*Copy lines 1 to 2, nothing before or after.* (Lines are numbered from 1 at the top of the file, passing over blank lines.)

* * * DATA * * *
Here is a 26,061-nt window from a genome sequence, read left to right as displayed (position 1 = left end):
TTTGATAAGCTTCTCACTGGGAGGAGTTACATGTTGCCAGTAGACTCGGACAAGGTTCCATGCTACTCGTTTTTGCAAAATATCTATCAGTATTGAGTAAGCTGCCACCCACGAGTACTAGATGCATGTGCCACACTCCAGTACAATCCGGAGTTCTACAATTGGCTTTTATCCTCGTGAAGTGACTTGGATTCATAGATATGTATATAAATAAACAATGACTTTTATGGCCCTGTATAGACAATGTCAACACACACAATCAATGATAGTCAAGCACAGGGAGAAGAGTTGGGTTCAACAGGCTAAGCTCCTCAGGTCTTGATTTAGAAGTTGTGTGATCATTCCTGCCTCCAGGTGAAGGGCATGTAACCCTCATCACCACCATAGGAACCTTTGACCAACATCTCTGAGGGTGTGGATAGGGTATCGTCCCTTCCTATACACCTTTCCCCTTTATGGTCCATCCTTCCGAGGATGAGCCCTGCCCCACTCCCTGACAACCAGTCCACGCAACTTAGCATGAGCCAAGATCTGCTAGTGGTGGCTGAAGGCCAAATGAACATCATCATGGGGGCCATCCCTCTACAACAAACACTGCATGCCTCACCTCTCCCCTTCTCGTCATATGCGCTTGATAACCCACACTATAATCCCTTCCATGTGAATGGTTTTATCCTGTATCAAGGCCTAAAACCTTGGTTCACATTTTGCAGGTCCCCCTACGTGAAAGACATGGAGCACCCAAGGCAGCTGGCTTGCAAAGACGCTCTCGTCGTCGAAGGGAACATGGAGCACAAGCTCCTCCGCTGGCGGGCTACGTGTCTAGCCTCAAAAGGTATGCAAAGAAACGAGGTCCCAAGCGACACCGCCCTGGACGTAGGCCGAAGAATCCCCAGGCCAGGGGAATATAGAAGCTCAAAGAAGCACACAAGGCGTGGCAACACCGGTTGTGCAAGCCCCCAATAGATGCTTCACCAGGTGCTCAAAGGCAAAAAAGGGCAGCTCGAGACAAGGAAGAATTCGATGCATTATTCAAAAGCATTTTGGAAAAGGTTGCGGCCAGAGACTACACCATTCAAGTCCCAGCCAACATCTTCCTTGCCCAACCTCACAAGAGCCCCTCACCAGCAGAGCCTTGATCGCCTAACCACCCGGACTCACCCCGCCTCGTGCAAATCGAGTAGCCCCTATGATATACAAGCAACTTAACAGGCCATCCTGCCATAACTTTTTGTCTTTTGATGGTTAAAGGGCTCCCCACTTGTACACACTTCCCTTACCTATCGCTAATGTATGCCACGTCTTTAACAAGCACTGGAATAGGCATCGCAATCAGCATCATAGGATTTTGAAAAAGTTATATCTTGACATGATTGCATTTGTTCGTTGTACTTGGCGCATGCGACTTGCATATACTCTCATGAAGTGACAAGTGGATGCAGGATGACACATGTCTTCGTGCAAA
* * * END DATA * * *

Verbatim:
Here is a 26,061-nt window from a genome sequence, read left to right as displayed (position 1 = left end):
TTTGATAAGCTTCTCACTGGGAGGAGTTACATGTTGCCAGTAGACTCGGACAAGGTTCCATGCTACTCGTTTTTGCAAAATATCTATCAGTATTGAGTAAGCTGCCACCCACGAGTACTAGATGCATGTGCCACACTCCAGTACAATCCGGAGTTCTACAATTGGCTTTTATCCTCGTGAAGTGACTTGGATTCATAGATATGTATATAAATAAACAATGACTTTTATGGCCCTGTATAGACAATGTCAACACACACAATCAATGATAGTCAAGCACAGGGAGAAGAGTTGGGTTCAACAGGCTAAGCTCCTCAGGTCTTGATTTAGAAGTTGTGTGATCATTCCTGCCTCCAGGTGAAGGGCATGTAACCCTCATCACCACCATAGGAACCTTTGACCAACATCTCTGAGGGTGTGGATAGGGTATCGTCCCTTCCTATACACCTTTCCCCTTTATGGTCCATCCTTCCGAGGATGAGCCCTGCCCCACTCCCTGACAACCAGTCCACGCAACTTAGCATGAGCCAAGATCTGCTAGTGGTGGCTGAAGGCCAAATGAACATCATCATGGGGGCCATCCCTCTACAACAAACACTGCATGCCTCACCTCTCCCCTTCTCGTCATATGCGCTTGATAACCCACACTATAATCCCTTCCATGTGAATGGTTTTATCCTGTATCAAGGCCTAAAACCTTGGTTCACATTTTGCAGGTCCCCCTACGTGAAAGACATGGAGCACCCAAGGCAGCTGGCTTGCAAAGACGCTCTCGTCGTCGAAGGGAACATGGAGCACAAGCTCCTCCGCTGGCGGGCTACGTGTCTAGCCTCAAAAGGTATGCAAAGAAACGAGGTCCCAAGCGACACCGCCCTGGACGTAGGCCGAAGAATCCCCAGGCCAGGGGAATATAGAAGCTCAAAGAAGCACACAAGGCGTGGCAACACCGGTTGTGCAAGCCCCCAATAGATGCTTCACCAGGTGCTCAAAGGCAAAAAAGGGCAGCTCGAGACAAGGAAGAATTCGATGCATTATTCAAAAGCATTTTGGAAAAGGTTGCGGCCAGAGACTACACCATTCAAGTCCCAGCCAACATCTTCCTTGCCCAACCTCACAAGAGCCCCTCACCAGCAGAGCCTTGATCGCCTAACCACCCGGACTCACCCCGCCTCGTGCAAATCGAGTAGCCCCTATGATATACAAGCAACTTAACAGGCCATCCTGCCATAACTTTTTGTCTTTTGATGGTTAAAGGGCTCCCCACTTGTACACACTTCCCTTACCTATCGCTAATGTATGCCACGTCTTTAACAAGCACTGGAATAGGCATCGCAATCAGCATCATAGGATTTTGAAAAAGTTATATCTTGACATGATTGCATTTGTTCGTTGTACTTGGCGCATGCGACTTGCATATACTCTCATGAAGTGACAAGTGGATGCAGGATGACACATGTCTTCGTGCAAA